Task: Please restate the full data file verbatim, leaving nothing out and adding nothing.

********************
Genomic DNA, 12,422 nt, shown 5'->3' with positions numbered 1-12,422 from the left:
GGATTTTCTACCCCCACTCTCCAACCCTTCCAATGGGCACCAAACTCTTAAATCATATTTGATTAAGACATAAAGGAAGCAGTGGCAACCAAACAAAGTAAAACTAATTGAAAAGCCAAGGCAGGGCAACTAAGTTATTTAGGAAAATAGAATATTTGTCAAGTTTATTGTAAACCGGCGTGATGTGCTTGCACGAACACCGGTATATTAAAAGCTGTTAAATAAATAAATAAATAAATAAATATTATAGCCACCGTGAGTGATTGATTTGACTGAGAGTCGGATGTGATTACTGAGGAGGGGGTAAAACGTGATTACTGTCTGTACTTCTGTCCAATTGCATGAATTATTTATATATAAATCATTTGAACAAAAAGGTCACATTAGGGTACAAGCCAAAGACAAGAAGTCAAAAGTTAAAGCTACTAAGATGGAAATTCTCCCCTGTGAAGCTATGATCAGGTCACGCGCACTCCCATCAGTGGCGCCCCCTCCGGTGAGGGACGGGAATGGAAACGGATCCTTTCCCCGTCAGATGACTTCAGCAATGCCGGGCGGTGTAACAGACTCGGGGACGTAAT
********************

Genomic DNA, 12,422 nt, shown 5'->3' with positions numbered 1-12,422 from the left:
GGATTTTCTACCCCCACTCTCCAACCCTTCCAATGGGCACCAAACTCTTAAATCATATTTGATTAAGACATAAAGGAAGCAGTGGCAACCAAACAAAGTAAAACTAATTGAAAAGCCAAGGCAGGGCAACTAAGTTATTTAGGAAAATAGAATATTTGTCAAGTTTATTGTAAACCGGCGTGATGTGCTTGCACGAACACCGGTATATTAAAAGCTGTTAAATAAATAAATAAATAAATAAATATTATAGCCACCGTGAGTGATTGATTTGACTGAGAGTCGGATGTGATTACTGAGGAGGGGGTAAAACGTGATTACTGTCTGTACTTCTGTCCAATTGCATGAATTATTTATATATAAATCATTTGAACAAAAAGGTCACATTAGGGTACAAGCCAAAGACAAGAAGTCAAAAGTTAAAGCTACTAAGATGGAAATTCTCCCCTGTGAAGCTATGATCAGGTCACGCGCACTCCCATCAGTGGCGCCCCCTCCGGTGAGGGACGGGAATGGAAACGGATCCTTTCCCCGTCAGATGACTTCAGCAATGCCGGGCGGTGTAACAGACTCGGGGACGTAAT